The Talented Mr Ripley

Men and women in evening clothes descending the broad steps of the gambling palace in Monte Carlo, people in bright bathing costumes, light and brilliant as a Dufy watercolour, walking under the palms of the Boulevard des Anglais at Nice… The Côte d’Azur excited him as no other place he had yet seen in the world excited him.  And it was so tiny, really, this curve in the Mediterranean coastline with the wonderful names strung like beads – Toulon, Fréjus, St Raphael, Cannes, Nice, Menton, and then St. Remo

We chose this book as our stylish read in January as it is Patricia Highsmith’s birthday this month and also because we welcomed the much-needed escape to the sundrenched Italian Riviera at this time of year. 

The Talented Mr Ripley is a 1955 psychological thriller introducing the character of the suave and handsome Tom Ripley: a young striver, newly arrived in the heady world of Manhattan in the 1950s. At the beginning of the novel he is a small time conman trying to extort money in a half-baked tax scam until offered the chance of a lifetime to travel to Europe and bring home the son of a wealthy businessman, all expenses paid.  A product of a broken home, branded a "sissy" by his dismissive Aunt Dottie, Ripley becomes enamored of the moneyed world of his new friend, Dickie Greenleaf. This fondness turns obsessive when Ripley is sent to Italy to bring back his libertine pal but grows enraged by Dickie's ambivalent feelings for Marge, a charming American dilettante. 

Mr. Ripley's talent is an extraordinary gift for forgery, impersonation, mimicry and murder which are all elements of his self-delusion. Added to this are his apparent nerves of steel, making for a fascinating story.  He does not however act like a one-dimensional killing machine.  He displays emotion such as fear at times and although he gets away with murder, one has the impression that he is destined for a life of looking over his shoulder. 

The book, while showing us the darkest aspects of human nature, also paints a captivating picture of 1950s Riviera life in Italy for a group of wealthy ex-pat Americans.  The beach, the parties and the opera form part of their normal life as they live ‘la dolce vita’.  We follow Tom Ripley as he travels from New York first to Palermo in Sicily and then on to the fictional ‘Mongibello’ inspired by Positano but filmed by Anthony Minghella on the islands of Ischia and Procida, about 30km from Naples.  It is here that he spends time getting to know Marge and Dickie before heading off to Rome via Paris and the French Riviera and then ending up in Venice. 

Highsmith describes her protagonist as “reasonably intelligent … and amoral”.  She wanted to create a character who could be both likeable as well as being a cold-blooded killer.  Highsmith is far more interested in the psychology than the crime itself.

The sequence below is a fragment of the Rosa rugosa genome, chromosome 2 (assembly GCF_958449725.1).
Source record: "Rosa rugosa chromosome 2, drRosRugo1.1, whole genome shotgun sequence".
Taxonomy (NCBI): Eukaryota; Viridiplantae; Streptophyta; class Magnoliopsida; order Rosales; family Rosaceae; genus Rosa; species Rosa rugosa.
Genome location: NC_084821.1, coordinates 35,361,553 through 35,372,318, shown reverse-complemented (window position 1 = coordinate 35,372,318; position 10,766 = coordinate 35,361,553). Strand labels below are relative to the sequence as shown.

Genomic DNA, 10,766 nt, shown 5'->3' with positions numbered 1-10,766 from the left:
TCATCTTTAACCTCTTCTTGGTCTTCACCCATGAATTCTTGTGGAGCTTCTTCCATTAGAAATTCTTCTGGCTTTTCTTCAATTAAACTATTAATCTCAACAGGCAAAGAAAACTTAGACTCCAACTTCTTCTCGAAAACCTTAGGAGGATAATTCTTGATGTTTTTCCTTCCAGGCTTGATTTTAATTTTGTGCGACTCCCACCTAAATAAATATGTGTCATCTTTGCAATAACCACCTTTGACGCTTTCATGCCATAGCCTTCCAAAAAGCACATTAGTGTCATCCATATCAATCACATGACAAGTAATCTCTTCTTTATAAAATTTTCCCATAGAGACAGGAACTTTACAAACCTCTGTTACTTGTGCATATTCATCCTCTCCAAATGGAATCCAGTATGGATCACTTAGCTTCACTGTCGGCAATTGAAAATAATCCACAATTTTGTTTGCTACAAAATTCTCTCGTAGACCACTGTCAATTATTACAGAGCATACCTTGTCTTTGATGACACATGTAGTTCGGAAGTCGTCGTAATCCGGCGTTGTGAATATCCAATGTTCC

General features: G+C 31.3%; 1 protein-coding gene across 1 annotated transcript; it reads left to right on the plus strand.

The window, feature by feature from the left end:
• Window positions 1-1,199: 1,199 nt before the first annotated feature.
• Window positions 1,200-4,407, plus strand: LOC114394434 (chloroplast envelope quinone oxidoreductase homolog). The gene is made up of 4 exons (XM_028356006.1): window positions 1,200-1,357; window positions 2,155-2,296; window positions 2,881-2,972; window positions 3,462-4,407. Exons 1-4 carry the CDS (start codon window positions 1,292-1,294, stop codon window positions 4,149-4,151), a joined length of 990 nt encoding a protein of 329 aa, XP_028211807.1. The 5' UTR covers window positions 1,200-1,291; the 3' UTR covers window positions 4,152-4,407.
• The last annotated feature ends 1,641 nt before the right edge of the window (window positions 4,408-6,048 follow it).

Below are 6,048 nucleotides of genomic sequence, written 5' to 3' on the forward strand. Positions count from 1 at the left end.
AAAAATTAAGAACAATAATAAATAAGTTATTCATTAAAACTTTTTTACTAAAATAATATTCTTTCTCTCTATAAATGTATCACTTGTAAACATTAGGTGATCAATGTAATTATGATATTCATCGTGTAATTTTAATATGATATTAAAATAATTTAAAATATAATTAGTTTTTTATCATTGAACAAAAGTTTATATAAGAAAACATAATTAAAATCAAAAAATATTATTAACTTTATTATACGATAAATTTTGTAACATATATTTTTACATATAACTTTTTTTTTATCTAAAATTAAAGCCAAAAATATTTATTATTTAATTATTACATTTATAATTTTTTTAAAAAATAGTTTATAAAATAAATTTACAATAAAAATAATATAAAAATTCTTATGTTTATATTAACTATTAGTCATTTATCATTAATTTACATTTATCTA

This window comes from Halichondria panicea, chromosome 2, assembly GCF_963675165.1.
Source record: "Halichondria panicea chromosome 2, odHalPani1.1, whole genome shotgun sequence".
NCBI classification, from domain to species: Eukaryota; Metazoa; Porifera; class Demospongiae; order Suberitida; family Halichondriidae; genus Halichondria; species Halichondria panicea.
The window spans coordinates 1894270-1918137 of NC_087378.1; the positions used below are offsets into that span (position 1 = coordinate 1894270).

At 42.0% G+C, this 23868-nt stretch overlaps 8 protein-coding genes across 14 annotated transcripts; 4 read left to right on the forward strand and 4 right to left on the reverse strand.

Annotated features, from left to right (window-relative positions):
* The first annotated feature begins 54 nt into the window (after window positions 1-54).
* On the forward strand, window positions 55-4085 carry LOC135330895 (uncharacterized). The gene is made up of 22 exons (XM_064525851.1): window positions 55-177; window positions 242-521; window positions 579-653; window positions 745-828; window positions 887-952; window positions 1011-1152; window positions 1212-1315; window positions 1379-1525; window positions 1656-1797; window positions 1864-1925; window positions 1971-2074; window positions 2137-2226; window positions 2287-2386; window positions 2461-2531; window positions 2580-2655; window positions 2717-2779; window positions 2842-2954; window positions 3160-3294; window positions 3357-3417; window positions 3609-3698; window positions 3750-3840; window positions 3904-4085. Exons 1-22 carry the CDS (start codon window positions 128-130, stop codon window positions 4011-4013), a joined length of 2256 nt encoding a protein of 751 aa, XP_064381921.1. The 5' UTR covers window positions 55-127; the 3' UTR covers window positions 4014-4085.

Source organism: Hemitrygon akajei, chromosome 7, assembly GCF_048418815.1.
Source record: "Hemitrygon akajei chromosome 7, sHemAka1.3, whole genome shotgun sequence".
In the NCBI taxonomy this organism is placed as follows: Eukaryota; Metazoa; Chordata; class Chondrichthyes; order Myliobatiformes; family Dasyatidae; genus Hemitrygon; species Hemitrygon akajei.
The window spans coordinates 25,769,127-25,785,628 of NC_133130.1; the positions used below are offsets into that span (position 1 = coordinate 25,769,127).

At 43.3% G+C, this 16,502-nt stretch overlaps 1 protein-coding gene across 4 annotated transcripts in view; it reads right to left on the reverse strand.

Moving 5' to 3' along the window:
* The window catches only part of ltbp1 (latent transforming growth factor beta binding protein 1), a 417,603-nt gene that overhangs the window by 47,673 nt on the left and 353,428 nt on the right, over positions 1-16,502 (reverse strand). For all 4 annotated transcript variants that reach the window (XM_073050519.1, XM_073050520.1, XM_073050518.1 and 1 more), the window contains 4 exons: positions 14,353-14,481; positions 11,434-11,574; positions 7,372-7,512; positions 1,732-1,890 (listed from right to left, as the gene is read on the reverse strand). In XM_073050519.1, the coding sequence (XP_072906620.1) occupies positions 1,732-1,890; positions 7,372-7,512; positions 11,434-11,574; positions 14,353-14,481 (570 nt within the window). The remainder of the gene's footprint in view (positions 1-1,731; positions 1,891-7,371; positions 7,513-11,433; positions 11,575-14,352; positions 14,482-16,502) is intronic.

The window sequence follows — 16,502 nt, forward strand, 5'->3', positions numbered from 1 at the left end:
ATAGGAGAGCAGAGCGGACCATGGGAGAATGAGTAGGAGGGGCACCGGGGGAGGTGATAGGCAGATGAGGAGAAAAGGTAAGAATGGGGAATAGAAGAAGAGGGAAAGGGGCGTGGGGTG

“He is a perfect example of the narcissistic personality disorder. Swinging between the poles of excessive self-criticism and grandiosity, easily to take offence and vicious in retaliation – all to make up for a lack of core self.”

On the subject of Ripley’s much discussed sexuality, "I don't think Ripley is gay," Highsmith said adamantly in an interview in Toronto. "He appreciates good looks in other men, that's true. But he's married in later books. I'm not saying he's very strong in the sex department. But he makes it in bed with his wife." His character is somewhat vague and lacking depth which is usually a weakness by an author but on this occasion Highsmith uses it to the novel’s advantage with Ripley a chameleon who will try to fit into whatever social grouping he finds himself in at the time, ultimately adopting the life of another man.  

Highsmith’s biographer notes in “The Talented Miss Highsmith,” that the author forged, fabricated and altered where necessary, just like her anti-hero Ripley. -She lied all the time — to her lovers, to her friends, to the tax authorities, to publishers, agents, journalists, and to posterity. Lying about the facts was her way of telling the truth — as she understood it.  Concealment was her way of life. 

Highsmith's prose style is economical and sedate but never boring, avoiding any hysteria and hyperbole. We observe Ripley’s actions through a cool veil of detachment, making it all the more fascinating as a portrayal of a criminal’s mind. 

This book is significant because Ripley was a new kind of criminal in the crime/detective/murder genre, one who is amoral and challenges our preconceptions about good and evil and whose bad deeds go unpunished.  The focus has shifted from the detective solving the crime to the inner workings of the criminal mind which makes it an utterly fascinating read.